10. 10. 2018. 11:04

Árpád Vickó's speech for Balassi Prize for Translation 2018

The Balassi Prize for Literary Translation was awarded to the Serbian translator Árpád Vickó whose acceptance speech you can read below in English.

Ladies and gentlemen,

friends and colleagues!

 

A friend of mine, whose books are a constant feature on my desk, once wrote – regarding European mentality and European culture – arguably there is no one who makes a greater personal sacrifice for the European exchange of ideas than he or she who gives body in their own language to another’s otherwise inaccessible perspective, not only breaking down language barriers, but spatial and temporal divides, too.

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I would like to radicalize this thought with the words of a legendary Serbian translator, Branimir Živojinović: in the culture in which we live, all literature and all philosophy began with translation. Joseph Brodsky was thinking on a similar wavelength when he wrote that literary translation was the father of civilization. Borges claims that every original work – in its initial process of creation – is itself a process of translation. From here it’s only one more step to modern views which extend the sphere and validity of translation even further, such as Roman Jakobson’s, who claims any form of communication is translation, and Octavio Paz, who says culture itself is translation, especially in its modern structure. “This century is the century of translation – writes Octavio Paz. – Not only are we translating texts, but traditions, religions, dances, the art of love and cuisine, fashions, put simply the most diverse customs and practises (…) Of course other periods and other peoples translated, too (…), but none of them aware of the fact that while translating we are changing what we translate, and most of all we are changing ourselves.”

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“Literary translation,” writes Kornélia Faragó, “must be interpreted in the broadest sense; as a crossing between two different cultures, as a dialogue between two different cultures, as acceptance of what’s alien, of the other, as personal transformation and re-evaluation. Consequently, translation is in essence a necessity of life – particularly for smaller linguistic communities, and particularly now, as accelerating processes of integration, which have come into the foreground, suggest there is only one world-culture. That’s why mutual translation between smaller languages is a very important task, because integration policies threaten to narrow translation to one language, and we have already seen that works written in smaller languages aren’t able to evoke the response their excellence deserves. Consequently, I can only stress the significance of Umberto Eco’s claim that Europe’s metalanguage isn’t English, but translation.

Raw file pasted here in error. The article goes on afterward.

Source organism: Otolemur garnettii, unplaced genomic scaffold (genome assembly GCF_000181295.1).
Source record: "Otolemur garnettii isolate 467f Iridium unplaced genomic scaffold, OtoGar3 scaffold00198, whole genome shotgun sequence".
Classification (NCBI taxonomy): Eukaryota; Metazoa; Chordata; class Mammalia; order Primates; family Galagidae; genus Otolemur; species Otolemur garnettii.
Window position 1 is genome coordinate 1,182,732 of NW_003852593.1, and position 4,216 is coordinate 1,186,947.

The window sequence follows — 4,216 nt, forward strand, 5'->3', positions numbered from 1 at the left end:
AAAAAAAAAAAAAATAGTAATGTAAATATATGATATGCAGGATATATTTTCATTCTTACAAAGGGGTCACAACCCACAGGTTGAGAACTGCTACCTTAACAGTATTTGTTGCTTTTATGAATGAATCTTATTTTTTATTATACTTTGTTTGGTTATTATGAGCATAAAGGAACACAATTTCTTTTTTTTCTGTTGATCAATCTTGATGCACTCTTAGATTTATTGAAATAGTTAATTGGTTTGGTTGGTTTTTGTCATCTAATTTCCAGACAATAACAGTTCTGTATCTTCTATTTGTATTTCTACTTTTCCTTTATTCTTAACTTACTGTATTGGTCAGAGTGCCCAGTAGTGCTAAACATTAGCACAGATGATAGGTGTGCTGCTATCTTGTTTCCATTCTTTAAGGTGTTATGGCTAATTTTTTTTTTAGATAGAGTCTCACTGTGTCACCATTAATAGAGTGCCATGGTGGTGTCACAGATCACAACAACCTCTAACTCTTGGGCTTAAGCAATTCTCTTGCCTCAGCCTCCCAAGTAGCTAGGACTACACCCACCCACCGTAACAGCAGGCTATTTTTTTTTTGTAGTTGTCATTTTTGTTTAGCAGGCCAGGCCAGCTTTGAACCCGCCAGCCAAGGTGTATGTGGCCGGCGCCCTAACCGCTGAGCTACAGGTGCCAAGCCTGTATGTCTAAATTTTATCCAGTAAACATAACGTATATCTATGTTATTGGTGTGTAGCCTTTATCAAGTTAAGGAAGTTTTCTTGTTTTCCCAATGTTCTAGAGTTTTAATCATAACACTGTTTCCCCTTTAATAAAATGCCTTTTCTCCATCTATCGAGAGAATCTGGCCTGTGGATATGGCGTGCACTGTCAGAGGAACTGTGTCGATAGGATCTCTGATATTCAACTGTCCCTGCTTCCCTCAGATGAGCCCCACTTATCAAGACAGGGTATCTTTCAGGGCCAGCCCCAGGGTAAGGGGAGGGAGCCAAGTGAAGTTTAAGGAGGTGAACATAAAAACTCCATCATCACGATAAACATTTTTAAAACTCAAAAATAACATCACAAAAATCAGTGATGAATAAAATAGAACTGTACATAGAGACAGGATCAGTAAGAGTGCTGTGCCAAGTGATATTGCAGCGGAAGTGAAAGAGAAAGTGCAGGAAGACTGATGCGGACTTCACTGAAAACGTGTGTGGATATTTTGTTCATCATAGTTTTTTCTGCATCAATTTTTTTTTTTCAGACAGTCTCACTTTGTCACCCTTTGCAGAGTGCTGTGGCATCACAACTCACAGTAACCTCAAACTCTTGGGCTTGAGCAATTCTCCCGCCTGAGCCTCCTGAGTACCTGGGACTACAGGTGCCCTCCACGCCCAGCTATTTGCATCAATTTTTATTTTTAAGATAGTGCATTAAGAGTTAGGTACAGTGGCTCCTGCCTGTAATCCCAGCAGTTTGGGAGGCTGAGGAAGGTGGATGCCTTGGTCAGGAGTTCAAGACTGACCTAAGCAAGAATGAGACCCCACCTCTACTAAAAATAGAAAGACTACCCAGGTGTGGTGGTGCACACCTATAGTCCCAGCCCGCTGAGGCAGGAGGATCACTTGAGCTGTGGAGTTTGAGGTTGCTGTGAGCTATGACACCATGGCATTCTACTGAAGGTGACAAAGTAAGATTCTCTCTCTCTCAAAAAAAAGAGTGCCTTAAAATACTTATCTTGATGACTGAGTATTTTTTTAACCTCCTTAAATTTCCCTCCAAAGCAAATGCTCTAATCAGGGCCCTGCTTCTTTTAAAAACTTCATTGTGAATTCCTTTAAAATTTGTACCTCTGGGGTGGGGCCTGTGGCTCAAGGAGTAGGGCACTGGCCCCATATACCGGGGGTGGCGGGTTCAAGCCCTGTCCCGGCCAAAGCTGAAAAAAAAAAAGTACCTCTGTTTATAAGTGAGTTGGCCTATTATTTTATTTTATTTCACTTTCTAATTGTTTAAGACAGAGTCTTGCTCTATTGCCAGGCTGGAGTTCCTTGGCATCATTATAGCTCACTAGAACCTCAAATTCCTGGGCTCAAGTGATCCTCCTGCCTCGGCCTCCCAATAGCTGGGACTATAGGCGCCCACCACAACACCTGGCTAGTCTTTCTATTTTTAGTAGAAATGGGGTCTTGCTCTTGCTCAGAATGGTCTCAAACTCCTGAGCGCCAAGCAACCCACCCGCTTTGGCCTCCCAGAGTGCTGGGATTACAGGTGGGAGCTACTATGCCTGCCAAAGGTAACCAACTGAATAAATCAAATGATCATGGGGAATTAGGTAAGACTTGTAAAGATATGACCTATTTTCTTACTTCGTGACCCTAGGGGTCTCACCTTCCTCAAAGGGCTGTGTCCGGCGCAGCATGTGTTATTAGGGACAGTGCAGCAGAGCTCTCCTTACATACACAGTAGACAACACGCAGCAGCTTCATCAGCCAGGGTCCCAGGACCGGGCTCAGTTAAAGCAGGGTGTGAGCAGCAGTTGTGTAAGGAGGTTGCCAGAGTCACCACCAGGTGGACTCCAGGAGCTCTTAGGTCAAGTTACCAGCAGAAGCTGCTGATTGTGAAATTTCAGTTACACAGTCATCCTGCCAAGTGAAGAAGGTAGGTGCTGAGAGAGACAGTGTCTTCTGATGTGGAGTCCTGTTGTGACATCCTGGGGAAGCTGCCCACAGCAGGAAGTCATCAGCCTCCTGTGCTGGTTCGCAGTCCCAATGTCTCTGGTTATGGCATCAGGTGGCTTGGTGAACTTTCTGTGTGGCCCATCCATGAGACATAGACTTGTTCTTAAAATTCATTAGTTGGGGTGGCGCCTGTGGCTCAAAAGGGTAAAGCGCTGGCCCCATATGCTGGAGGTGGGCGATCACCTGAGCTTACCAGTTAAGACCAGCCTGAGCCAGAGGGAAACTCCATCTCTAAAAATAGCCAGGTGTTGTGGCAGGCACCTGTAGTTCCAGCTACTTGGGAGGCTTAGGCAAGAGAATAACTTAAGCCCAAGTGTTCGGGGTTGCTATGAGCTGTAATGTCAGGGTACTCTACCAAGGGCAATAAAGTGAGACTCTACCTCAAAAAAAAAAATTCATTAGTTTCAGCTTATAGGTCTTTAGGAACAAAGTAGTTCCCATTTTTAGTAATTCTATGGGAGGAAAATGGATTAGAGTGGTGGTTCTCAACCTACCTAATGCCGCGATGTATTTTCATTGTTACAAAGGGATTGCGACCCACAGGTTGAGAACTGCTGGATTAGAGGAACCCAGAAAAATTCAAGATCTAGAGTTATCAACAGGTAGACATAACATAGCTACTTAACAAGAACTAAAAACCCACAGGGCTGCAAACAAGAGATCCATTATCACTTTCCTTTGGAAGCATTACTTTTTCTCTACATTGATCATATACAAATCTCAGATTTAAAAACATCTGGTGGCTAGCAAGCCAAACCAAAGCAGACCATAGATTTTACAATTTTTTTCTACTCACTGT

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I’m not a poet, I’ve always been amazed by poets. I am one of those translators who expresses their poetic impulse by rendering poems into their own language. With one or two exceptions, I’ve only translated poets’ works where the conceptual layer was key, or the imagery was similarly clear. Or I chose poems which are effective on a purely semantic level, and not ones which are effective on an almost exclusively rhythmic and acoustic level. Of course, this “almost exclusively” is an important distinction, and isn’t to be forgotten. One aspect among others which is typical of postmodern thought, is that philosophy leaks into poetry and that’s where it becomes real. I have striven to protect that – for example Tolnai’s clarity, energy, intonation, and the personal flourishes of his original style. Today accuracy and beauty aren’t in conflict. Translators can achieve beauty through accuracy.

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This is how I see the greater worth to my work, and in broader terms, this would be the ars poetica which is closest to me. What I am trying to do, whithin the space of my lifetime, is to make Hungarian literature accessible and in so doing – according to some thinkers – also to enrich the culture of the target language.

 

 

The speech was given on Thursday 27 September in the Hungarian Academy of Sciences.

 


Árpád Vickó

Translated by: Owen Good